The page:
I’ve said it before and I’ll say it again: retired people get handed thousands of dollars of government money every month, and nobody asks them to account for it, and nobody restricts how they can spend it. If they spend it foolishly, nobody rescues them either, or thinks they should. It’s called Social Security. What if we handed people with disabilities thousands of dollars of unrestricted government money every month and told them they can spend it however they want to get whatever support services they need?
Retired people can use some of their Social Security money to buy seeds and plant gardens, or they can skip that step and buy fresh fruits and vegetables at the store and then cook them, or they can skip both steps and buy frozen microwave dinners or go to Burger King. Nobody tells them they can’t make those choices with that money, even if they also have disabilities.
Why can’t people with disabilities use a monthly check to, in effect, run a small business to hire, train, and pay attendants, and do the employment paperwork and accounting? Or they can skip the paperwork and accounting steps and buy services from the CDPA program. Or they can skip all those steps and buy services from a traditional homecare agency. And those programs could offer a “cost plus” option, where I could set, and pay for, my own wage and benefit levels, plus a standard administrative rate.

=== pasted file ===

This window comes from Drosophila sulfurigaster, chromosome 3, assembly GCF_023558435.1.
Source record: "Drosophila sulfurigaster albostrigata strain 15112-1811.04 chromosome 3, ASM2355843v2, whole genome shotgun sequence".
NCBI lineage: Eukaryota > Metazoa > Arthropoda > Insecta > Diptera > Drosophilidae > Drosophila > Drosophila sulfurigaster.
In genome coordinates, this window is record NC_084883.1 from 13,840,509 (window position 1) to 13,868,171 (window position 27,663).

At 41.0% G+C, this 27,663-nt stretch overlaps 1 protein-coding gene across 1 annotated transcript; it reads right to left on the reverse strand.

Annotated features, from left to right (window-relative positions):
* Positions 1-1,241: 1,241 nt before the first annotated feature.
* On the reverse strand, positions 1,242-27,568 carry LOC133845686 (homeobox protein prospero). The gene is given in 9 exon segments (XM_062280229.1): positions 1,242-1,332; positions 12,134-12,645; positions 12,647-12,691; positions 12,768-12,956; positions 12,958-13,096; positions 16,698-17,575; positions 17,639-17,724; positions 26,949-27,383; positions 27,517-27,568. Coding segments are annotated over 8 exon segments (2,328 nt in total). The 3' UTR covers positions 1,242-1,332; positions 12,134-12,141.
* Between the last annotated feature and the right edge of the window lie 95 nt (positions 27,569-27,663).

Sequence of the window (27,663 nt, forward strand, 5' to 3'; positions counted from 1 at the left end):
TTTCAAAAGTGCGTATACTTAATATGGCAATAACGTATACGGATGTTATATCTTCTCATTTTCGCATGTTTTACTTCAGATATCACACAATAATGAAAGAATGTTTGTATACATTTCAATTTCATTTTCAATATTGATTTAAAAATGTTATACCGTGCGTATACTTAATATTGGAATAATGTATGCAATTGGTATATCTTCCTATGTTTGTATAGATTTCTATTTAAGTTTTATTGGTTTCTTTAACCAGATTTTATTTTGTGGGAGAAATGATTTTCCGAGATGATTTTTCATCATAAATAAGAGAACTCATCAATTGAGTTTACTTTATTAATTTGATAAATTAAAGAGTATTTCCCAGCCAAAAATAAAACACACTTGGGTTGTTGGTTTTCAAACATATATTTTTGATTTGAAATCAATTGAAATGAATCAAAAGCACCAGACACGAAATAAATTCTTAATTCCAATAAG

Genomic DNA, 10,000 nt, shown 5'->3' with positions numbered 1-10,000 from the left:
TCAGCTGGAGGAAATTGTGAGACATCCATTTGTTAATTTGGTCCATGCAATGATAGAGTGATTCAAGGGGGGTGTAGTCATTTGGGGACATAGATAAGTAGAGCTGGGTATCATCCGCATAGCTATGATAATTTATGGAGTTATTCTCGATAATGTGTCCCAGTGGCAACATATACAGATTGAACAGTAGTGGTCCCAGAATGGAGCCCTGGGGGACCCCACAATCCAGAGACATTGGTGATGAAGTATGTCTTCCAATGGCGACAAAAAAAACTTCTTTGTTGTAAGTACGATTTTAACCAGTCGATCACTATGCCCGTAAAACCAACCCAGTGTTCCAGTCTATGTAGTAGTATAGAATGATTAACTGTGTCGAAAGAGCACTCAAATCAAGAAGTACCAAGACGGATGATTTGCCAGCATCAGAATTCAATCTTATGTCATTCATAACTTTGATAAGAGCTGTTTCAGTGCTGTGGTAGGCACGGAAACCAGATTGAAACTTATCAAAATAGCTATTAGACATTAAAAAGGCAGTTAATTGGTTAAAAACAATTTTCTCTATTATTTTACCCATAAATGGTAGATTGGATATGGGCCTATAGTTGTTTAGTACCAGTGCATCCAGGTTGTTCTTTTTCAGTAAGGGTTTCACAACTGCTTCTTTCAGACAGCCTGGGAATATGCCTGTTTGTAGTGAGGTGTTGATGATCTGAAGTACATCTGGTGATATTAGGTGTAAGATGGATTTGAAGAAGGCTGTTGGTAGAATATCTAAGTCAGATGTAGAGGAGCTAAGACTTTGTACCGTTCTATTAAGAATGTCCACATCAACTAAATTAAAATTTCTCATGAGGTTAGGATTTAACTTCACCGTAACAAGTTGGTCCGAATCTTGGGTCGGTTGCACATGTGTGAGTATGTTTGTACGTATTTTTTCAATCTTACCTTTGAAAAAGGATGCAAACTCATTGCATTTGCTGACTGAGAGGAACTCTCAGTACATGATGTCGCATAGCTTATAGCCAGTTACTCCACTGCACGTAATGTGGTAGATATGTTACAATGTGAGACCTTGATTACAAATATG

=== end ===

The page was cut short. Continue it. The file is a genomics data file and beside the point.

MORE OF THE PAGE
And why do we use the archaic “institutional level of care” standard to decide when people can start getting certain kinds of help? What in tarnation do institutions have to do with any of this? It’s like telling people they can only have a cell phone to call their next-door neighbor if they used to need a telegraph to send messages to the next county. Wouldn’t it make more sense to provide a small amount of money as soon as a person begins to need some help, and then increase the amount, if necessary, as their needs increase?
If we got our supports and services out from under Medicaid regulations, their unit costs would be cut dramatically, and there wouldn’t be nearly as much pressure to nickel-and-dime people to death. If we don’t do that, there’s nothing to prevent the cost-cutters from turning our own homes into nursing homes.
And we need to do it soon, because I’m 57, and that’s gonna change.
MANAGING EDITOR KEN DIBBLE
EDITOR: ELIZABETH SIGNOROTTI
LAYOUT: RUSSELL RICHARDSON
135 East Frederick St.
Binghamton, NY 13904